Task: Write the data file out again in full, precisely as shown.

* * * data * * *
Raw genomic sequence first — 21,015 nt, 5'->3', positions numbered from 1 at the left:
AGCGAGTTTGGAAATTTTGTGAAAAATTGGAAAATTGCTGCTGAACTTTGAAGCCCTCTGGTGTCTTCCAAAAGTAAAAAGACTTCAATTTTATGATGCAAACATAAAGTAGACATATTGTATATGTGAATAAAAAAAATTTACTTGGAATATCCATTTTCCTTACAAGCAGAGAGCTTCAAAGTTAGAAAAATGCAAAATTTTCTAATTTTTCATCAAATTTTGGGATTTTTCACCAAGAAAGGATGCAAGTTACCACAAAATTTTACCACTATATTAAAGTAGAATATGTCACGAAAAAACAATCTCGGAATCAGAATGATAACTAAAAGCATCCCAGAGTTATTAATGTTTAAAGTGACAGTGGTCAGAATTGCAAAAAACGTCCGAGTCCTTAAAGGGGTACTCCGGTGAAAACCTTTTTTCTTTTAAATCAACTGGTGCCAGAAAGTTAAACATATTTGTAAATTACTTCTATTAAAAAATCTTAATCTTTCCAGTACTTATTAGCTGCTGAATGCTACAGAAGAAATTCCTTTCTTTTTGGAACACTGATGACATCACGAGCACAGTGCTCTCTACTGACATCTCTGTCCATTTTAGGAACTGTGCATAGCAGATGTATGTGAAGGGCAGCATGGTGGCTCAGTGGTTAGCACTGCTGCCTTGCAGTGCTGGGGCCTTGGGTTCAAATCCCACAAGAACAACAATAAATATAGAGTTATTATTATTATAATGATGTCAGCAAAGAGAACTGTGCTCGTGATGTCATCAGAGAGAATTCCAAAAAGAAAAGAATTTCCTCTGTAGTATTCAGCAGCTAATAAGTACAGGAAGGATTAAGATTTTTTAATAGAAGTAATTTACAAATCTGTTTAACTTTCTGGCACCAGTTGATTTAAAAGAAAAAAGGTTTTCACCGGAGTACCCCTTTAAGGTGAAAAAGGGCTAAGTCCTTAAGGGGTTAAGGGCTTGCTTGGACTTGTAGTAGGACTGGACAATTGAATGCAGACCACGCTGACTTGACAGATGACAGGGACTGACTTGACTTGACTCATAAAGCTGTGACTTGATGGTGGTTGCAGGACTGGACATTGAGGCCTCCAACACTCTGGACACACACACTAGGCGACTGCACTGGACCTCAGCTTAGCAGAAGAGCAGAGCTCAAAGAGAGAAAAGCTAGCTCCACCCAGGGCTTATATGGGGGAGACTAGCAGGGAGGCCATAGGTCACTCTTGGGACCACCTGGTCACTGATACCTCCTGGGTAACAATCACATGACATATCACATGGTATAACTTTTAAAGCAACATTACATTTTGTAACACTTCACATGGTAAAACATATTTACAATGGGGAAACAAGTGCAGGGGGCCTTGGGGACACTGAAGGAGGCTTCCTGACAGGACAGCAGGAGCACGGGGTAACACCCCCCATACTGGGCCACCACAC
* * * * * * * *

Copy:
Raw genomic sequence first — 21,015 nt, 5'->3', positions numbered from 1 at the left:
AGCGAGTTTGGAAATTTTGTGAAAAATTGGAAAATTGCTGCTGAACTTTGAAGCCCTCTGGTGTCTTCCAAAAGTAAAAAGACTTCAATTTTATGATGCAAACATAAAGTAGACATATTGTATATGTGAATAAAAAAAATTTACTTGGAATATCCATTTTCCTTACAAGCAGAGAGCTTCAAAGTTAGAAAAATGCAAAATTTTCTAATTTTTCATCAAATTTTGGGATTTTTCACCAAGAAAGGATGCAAGTTACCACAAAATTTTACCACTATATTAAAGTAGAATATGTCACGAAAAAACAATCTCGGAATCAGAATGATAACTAAAAGCATCCCAGAGTTATTAATGTTTAAAGTGACAGTGGTCAGAATTGCAAAAAACGTCCGAGTCCTTAAAGGGGTACTCCGGTGAAAACCTTTTTTCTTTTAAATCAACTGGTGCCAGAAAGTTAAACATATTTGTAAATTACTTCTATTAAAAAATCTTAATCTTTCCAGTACTTATTAGCTGCTGAATGCTACAGAAGAAATTCCTTTCTTTTTGGAACACTGATGACATCACGAGCACAGTGCTCTCTACTGACATCTCTGTCCATTTTAGGAACTGTGCATAGCAGATGTATGTGAAGGGCAGCATGGTGGCTCAGTGGTTAGCACTGCTGCCTTGCAGTGCTGGGGCCTTGGGTTCAAATCCCACAAGAACAACAATAAATATAGAGTTATTATTATTATAATGATGTCAGCAAAGAGAACTGTGCTCGTGATGTCATCAGAGAGAATTCCAAAAAGAAAAGAATTTCCTCTGTAGTATTCAGCAGCTAATAAGTACAGGAAGGATTAAGATTTTTTAATAGAAGTAATTTACAAATCTGTTTAACTTTCTGGCACCAGTTGATTTAAAAGAAAAAAGGTTTTCACCGGAGTACCCCTTTAAGGTGAAAAAGGGCTAAGTCCTTAAGGGGTTAAGGGCTTGCTTGGACTTGTAGTAGGACTGGACAATTGAATGCAGACCACGCTGACTTGACAGATGACAGGGACTGACTTGACTTGACTCATAAAGCTGTGACTTGATGGTGGTTGCAGGACTGGACATTGAGGCCTCCAACACTCTGGACACACACACTAGGCGACTGCACTGGACCTCAGCTTAGCAGAAGAGCAGAGCTCAAAGAGAGAAAAGCTAGCTCCACCCAGGGCTTATATGGGGGAGACTAGCAGGGAGGCCATAGGTCACTCTTGGGACCACCTGGTCACTGATACCTCCTGGGTAACAATCACATGACATATCACATGGTATAACTTTTAAAGCAACATTACATTTTGTAACACTTCACATGGTAAAACATATTTACAATGGGGAAACAAGTGCAGGGGGCCTTGGGGACACTGAAGGAGGCTTCCTGACAGGACAGCAGGAGCACGGGGTAACACCCCCCATACTGGGCCACCACAC